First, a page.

The New Year and other fables (1998)

New Year's Eve and Day have always been fascinating to me. I even have a novel started (as yet unfinished) set to take place in one full New Year's day. So many changes are set for the new year, from taxation to resolutions and many more. With the millenium bug about to hit our computer systems in two years, some even fear the new year. It is somewhat amusing to me that we need this artificial barrier between years, but I see the need and have no intention of calling for the ablolishment of the holiday.

Out with the old, in with the new. Well, what really is the difference between one year and the next? The seconds before and after seem no different from each other. What distinguishes the two years (and soon to be millenia) is our beliefs. We treat the new year differently, so it is different. A fresh new start, we think. So it is. Our entire calender system is based on the belief that everyone else is using the same system, making common our time references. This is a good belief for its fascilitating communication.

Not all beliefs are created equal. What we believe about the way to fill our next year is much more important. To many, the new year is a time to be productive. The new year is an opportunity to live. To others, it is the same drudgery, year after year. That belief becomes self fulfilling.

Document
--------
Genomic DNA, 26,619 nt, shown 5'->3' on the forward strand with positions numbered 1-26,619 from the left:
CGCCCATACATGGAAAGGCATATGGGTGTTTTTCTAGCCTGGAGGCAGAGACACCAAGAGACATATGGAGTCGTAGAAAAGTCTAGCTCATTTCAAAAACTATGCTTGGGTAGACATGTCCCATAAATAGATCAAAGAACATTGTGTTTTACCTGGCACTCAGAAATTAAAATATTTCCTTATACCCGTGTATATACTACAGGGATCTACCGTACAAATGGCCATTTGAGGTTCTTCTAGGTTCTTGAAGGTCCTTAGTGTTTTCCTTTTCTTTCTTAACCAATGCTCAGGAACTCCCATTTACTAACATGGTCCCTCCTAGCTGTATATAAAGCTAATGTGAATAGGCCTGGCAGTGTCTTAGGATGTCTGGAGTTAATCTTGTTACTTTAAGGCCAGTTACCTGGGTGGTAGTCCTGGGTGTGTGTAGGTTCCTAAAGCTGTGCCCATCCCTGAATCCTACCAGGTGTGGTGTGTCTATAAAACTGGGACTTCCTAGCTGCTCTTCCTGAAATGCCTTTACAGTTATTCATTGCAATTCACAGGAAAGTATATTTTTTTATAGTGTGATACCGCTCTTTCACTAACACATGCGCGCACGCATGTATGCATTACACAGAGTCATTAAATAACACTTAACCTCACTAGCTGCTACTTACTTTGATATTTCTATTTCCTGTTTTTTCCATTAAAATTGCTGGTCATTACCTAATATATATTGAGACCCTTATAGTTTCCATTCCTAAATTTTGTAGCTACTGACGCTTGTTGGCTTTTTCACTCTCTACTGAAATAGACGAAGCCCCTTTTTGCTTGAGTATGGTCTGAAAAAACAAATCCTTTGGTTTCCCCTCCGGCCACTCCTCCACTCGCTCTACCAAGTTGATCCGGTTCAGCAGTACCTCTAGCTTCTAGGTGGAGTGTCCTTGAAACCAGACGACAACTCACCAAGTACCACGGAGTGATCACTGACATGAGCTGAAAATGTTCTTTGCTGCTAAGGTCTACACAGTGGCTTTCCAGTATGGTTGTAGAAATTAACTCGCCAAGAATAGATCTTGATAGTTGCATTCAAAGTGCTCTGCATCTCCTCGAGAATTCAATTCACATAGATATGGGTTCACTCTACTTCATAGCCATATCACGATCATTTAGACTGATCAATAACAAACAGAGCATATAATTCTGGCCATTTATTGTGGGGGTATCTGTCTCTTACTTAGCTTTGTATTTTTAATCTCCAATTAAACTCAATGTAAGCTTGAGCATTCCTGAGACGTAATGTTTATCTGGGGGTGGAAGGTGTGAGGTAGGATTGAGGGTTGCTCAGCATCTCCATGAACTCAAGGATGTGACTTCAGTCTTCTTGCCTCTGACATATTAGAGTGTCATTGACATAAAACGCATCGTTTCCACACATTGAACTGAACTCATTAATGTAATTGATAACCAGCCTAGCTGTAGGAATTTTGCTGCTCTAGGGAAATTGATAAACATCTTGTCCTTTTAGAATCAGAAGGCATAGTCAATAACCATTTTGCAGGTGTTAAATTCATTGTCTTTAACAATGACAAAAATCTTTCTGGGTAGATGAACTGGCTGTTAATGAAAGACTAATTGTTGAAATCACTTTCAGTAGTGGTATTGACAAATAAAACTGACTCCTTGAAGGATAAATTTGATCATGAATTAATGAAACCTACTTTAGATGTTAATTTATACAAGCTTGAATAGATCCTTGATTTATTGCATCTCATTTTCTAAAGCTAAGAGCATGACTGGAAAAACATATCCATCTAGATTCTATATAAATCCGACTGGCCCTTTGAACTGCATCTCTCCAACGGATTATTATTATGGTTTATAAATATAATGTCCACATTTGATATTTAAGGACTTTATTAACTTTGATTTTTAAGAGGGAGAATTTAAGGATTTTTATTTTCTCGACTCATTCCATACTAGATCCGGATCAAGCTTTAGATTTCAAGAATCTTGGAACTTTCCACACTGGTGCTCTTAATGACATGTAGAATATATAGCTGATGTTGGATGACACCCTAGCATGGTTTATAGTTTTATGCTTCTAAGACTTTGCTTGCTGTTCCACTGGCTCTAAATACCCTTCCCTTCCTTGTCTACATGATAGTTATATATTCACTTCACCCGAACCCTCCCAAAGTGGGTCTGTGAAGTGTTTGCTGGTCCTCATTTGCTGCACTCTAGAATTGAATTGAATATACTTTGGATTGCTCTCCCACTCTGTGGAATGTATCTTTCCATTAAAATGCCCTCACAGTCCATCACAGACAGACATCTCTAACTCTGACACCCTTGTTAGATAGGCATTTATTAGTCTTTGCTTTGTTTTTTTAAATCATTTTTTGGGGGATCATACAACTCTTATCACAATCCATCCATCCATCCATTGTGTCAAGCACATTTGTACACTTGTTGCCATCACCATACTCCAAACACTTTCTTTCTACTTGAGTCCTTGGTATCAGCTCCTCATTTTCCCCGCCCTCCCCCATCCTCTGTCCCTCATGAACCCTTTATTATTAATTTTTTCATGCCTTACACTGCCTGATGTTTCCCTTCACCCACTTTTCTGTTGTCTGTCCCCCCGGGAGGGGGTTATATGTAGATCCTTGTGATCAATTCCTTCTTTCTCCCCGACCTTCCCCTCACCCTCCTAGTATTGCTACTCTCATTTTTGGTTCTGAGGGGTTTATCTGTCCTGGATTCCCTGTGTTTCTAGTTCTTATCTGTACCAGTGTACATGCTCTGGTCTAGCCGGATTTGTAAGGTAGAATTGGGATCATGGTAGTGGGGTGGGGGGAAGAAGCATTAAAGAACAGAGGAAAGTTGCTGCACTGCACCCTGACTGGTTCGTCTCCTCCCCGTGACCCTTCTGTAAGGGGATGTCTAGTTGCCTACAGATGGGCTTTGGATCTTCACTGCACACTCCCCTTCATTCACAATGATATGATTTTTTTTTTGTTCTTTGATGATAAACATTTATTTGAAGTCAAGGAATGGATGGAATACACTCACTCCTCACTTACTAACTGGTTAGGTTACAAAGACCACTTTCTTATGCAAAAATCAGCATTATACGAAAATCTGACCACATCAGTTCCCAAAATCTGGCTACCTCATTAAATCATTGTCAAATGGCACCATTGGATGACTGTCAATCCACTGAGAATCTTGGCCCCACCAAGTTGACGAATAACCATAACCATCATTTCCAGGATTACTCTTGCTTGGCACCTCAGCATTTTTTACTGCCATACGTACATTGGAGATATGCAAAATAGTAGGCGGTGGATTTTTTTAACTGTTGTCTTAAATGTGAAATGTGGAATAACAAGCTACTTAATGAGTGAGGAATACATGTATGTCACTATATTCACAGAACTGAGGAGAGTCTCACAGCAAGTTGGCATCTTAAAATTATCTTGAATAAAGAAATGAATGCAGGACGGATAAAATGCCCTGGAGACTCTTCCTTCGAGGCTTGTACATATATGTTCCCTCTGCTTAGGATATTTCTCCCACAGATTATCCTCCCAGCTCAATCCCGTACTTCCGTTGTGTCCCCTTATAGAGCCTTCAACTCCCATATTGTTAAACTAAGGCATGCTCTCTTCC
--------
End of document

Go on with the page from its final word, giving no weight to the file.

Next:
Many make resolutions at this time of year. That is good. I used to hate goals and resolutions, because they all seemed so . . . petty. I don't know how to describe how I felt. It seemed to my younger self that goal-oriented people were fools because they were restricting themselves to foolish pursuits. I have changed my ways, because I independently learned to pursue goals myself. My method is a lot looser than that of others, but that is my particular style of living. My thinking and goals are flexible and adaptable, but I don't compromise either.

In setting goals, ask yourself what is really important to you. If they really are important to you, you will chase after them anyway, but this way, you are formally stating it in your mind. Be realistic. Dream big, have high hopes, but realize that it all takes time. Don't beat yourself up over failures. Learn from mistakes and continue on your way. Writing down your goals and resolutions really does make a difference.

None of that advice is original to me, but I repeat it with a reason. Emphasis. Now I must ask, "why do we only make resolutions at the new year?" Can we not do it any time of year? In March, if you find yourself unable to budget your time, are you going to wait until next December 31st to make a resolution? I hope not. Be flexible in your thinking. Often, we are told to keep the spirit of Christmas with us throughout the year. The same should hold true of New Years, too. We are not static beings. The human psyche loves growth and progression. Let us strive to progress, year round.

Happy New Year!

Thank you for listening.

© Matthew Rutherford 1998

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